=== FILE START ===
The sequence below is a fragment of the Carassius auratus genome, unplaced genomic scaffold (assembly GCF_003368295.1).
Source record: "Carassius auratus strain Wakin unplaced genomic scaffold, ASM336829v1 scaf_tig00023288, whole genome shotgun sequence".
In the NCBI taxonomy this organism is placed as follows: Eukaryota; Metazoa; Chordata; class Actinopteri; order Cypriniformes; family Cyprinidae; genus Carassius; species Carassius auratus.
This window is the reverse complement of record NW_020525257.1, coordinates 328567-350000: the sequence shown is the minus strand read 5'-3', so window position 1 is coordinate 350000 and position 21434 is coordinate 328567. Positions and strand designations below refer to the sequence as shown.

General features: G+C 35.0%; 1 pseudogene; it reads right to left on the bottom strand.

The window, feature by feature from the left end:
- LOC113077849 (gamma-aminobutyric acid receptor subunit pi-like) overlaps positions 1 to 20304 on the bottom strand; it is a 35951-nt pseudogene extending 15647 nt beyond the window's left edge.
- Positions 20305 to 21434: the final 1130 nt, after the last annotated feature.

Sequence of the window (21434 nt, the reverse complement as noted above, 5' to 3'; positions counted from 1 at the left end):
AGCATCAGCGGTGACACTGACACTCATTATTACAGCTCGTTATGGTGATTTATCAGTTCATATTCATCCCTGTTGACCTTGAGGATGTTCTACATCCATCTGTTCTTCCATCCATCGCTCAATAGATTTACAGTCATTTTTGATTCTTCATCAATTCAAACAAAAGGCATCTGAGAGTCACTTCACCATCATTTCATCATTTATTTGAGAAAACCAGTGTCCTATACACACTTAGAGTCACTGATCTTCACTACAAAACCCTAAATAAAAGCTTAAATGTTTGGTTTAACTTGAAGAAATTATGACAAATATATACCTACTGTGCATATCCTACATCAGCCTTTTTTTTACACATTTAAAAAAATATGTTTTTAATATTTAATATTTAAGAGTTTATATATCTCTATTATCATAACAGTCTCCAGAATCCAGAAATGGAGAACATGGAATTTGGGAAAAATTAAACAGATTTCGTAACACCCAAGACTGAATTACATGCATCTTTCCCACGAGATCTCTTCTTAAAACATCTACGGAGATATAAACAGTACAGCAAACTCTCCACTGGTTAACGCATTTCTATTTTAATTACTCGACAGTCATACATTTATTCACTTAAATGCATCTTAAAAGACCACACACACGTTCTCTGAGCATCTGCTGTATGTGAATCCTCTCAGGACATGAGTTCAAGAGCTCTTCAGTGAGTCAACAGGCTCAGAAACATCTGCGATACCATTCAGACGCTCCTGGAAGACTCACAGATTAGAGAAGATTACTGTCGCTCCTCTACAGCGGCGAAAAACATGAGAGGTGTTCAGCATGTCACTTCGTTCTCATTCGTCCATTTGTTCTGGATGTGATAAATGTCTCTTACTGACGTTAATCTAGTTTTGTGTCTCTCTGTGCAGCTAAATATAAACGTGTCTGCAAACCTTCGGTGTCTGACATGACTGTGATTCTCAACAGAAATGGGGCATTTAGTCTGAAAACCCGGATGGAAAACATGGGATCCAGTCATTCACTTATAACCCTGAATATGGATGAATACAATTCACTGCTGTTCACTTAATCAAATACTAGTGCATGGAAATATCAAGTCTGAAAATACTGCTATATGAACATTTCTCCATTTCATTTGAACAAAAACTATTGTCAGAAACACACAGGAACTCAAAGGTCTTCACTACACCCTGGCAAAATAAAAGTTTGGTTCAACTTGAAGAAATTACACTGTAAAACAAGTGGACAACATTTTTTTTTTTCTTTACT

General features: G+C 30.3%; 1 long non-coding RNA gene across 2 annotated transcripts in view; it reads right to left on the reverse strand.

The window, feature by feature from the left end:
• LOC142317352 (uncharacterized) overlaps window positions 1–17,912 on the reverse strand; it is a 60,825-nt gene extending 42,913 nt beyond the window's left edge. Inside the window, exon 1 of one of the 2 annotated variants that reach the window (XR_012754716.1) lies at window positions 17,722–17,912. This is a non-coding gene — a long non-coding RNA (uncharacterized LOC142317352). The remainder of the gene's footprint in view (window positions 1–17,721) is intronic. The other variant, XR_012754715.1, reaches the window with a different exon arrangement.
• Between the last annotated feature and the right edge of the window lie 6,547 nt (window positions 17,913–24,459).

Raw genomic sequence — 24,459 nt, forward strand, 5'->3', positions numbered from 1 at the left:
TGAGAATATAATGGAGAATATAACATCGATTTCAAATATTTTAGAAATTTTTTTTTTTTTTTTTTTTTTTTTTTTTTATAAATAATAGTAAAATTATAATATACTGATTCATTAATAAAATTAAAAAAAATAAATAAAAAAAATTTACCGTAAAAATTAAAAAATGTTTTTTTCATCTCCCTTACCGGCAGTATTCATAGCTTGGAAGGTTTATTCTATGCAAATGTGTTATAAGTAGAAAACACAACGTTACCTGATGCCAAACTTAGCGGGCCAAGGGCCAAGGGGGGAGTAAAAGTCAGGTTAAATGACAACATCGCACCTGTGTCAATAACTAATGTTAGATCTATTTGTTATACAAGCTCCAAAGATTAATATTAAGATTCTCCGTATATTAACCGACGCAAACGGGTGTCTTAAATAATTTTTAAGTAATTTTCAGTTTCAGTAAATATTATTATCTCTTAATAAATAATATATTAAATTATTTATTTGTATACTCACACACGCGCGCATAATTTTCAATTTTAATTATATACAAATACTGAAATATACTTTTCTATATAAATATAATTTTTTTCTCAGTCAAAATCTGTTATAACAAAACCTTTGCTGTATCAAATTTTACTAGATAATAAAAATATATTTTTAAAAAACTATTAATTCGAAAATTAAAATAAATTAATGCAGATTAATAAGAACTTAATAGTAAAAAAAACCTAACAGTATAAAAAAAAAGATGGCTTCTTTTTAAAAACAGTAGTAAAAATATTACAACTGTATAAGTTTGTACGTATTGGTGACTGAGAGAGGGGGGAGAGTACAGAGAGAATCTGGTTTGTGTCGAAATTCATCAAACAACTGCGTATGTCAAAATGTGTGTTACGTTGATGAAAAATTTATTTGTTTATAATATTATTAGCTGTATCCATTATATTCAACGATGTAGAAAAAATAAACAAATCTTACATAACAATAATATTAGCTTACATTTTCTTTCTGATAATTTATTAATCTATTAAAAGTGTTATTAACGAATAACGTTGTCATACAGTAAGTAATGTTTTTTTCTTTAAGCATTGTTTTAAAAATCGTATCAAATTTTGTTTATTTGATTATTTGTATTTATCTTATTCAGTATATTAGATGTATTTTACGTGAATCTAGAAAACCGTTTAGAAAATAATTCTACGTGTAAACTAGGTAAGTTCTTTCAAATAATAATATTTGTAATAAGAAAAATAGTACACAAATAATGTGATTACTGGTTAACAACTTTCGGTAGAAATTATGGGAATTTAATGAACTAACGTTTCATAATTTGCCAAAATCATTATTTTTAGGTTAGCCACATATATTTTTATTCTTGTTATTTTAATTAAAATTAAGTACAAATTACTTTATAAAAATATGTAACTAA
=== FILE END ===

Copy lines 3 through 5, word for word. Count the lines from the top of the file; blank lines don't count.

In the NCBI taxonomy this organism is placed as follows: Eukaryota; Metazoa; Chordata; class Actinopteri; order Cypriniformes; family Cyprinidae; genus Carassius; species Carassius auratus.
This window is the reverse complement of record NW_020525257.1, coordinates 328567-350000: the sequence shown is the minus strand read 5'-3', so window position 1 is coordinate 350000 and position 21434 is coordinate 328567. Positions and strand designations below refer to the sequence as shown.

General features: G+C 35.0%; 1 pseudogene; it reads right to left on the bottom strand.